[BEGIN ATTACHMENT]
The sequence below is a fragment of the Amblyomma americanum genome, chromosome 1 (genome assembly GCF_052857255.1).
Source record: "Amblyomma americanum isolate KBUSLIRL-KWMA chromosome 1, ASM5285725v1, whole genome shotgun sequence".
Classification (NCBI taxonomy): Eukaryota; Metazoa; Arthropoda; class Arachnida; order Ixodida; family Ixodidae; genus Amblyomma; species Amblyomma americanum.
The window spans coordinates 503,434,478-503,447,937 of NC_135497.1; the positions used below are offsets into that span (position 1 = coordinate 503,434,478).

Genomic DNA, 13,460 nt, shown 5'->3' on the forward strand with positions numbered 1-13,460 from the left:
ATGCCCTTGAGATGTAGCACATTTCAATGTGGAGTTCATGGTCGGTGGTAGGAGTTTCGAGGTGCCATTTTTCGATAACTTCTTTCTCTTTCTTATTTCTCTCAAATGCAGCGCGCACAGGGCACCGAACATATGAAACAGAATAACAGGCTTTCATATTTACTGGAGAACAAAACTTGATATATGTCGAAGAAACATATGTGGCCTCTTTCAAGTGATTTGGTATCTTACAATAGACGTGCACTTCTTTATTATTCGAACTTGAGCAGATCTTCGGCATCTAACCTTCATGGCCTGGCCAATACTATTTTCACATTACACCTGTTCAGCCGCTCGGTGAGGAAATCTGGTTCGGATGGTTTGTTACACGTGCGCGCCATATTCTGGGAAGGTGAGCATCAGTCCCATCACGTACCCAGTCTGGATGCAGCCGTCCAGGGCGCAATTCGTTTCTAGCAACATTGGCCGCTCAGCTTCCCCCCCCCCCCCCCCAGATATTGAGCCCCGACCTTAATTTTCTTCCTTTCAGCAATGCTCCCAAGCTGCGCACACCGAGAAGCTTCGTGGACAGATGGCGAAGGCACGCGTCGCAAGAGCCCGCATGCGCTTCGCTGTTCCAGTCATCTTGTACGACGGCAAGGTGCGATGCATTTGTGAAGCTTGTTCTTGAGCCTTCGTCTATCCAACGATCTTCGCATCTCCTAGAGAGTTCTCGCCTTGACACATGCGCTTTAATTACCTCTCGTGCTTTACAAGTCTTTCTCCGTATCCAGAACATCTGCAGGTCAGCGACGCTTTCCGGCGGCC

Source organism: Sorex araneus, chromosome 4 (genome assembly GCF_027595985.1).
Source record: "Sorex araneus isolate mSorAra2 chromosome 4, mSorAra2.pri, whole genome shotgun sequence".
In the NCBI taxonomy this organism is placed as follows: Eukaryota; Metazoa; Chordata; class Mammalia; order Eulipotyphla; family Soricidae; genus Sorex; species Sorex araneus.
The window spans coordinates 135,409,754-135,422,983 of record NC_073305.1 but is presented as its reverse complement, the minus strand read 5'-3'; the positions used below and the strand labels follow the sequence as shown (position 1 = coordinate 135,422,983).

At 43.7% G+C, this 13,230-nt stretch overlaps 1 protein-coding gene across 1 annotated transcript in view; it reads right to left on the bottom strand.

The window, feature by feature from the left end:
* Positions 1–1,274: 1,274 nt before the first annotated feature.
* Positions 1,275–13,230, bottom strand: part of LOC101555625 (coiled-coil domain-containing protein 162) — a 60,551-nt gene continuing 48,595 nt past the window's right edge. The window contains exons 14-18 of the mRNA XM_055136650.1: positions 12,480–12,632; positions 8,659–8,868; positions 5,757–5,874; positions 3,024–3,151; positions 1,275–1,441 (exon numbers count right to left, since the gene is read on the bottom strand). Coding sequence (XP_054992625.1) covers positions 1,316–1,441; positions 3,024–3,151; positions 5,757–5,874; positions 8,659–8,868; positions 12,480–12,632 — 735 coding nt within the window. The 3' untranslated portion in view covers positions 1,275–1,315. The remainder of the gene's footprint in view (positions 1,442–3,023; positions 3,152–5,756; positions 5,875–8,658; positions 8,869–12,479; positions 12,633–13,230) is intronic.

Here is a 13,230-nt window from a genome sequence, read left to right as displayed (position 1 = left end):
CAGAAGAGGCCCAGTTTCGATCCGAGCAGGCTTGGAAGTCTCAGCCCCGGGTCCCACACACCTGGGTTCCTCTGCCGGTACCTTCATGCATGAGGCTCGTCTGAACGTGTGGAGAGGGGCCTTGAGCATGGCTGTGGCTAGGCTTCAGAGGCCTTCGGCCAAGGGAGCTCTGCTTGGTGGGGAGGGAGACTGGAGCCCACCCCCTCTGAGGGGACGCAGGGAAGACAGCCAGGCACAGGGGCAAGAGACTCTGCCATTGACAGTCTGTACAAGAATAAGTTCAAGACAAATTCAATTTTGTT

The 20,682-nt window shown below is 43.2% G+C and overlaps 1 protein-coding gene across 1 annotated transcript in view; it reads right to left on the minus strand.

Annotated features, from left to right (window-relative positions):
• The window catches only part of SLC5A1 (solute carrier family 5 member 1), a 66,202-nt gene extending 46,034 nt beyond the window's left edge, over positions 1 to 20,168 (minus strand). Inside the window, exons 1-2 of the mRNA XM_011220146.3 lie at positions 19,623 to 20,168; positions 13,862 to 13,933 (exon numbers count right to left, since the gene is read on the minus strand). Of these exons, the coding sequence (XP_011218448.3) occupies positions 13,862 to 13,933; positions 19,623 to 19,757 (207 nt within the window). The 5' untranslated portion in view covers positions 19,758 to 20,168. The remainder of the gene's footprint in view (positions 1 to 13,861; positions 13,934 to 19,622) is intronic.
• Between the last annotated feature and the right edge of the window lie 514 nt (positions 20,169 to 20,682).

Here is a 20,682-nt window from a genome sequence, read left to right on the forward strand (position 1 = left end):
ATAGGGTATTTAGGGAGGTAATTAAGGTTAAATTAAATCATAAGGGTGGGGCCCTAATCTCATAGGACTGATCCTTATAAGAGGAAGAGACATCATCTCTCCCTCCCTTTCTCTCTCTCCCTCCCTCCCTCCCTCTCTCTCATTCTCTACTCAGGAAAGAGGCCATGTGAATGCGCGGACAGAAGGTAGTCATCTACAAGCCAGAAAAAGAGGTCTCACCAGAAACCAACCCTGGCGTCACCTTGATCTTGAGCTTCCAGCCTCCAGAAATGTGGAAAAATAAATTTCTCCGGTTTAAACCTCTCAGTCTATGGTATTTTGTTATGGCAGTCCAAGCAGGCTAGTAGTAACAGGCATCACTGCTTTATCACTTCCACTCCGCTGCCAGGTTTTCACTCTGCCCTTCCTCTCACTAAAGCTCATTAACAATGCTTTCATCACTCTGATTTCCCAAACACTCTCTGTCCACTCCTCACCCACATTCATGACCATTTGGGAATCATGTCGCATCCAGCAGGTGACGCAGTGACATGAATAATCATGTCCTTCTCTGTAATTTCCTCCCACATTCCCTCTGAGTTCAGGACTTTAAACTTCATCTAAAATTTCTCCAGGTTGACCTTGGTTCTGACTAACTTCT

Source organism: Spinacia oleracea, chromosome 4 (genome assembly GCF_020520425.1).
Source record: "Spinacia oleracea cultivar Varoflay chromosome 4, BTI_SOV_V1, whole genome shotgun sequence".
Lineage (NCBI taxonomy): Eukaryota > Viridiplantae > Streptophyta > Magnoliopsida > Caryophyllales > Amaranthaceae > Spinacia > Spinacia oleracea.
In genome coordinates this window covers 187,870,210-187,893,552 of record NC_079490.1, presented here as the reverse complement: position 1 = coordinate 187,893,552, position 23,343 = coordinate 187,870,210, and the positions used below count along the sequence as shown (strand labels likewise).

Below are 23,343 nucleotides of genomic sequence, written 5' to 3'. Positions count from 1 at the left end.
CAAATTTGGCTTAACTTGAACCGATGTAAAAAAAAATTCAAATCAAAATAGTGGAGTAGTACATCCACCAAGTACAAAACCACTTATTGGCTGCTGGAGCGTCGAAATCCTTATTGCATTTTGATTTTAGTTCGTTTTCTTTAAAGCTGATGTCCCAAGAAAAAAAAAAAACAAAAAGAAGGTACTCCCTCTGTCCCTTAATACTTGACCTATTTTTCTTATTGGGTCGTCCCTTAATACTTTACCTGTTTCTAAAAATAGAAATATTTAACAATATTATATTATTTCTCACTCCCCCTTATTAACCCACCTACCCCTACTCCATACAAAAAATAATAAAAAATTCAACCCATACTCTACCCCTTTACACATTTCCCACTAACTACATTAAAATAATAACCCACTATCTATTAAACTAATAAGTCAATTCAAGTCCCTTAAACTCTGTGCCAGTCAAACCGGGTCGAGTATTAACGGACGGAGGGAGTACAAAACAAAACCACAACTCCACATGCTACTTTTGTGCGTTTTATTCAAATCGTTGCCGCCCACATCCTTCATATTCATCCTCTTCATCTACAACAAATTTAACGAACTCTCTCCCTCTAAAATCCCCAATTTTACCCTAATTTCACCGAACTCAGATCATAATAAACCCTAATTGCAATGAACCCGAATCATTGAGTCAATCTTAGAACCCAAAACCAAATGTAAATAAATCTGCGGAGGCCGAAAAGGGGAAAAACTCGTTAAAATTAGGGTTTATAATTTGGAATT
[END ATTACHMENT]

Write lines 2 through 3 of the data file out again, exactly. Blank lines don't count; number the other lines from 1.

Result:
Source record: "Amblyomma americanum isolate KBUSLIRL-KWMA chromosome 1, ASM5285725v1, whole genome shotgun sequence".
Classification (NCBI taxonomy): Eukaryota; Metazoa; Arthropoda; class Arachnida; order Ixodida; family Ixodidae; genus Amblyomma; species Amblyomma americanum.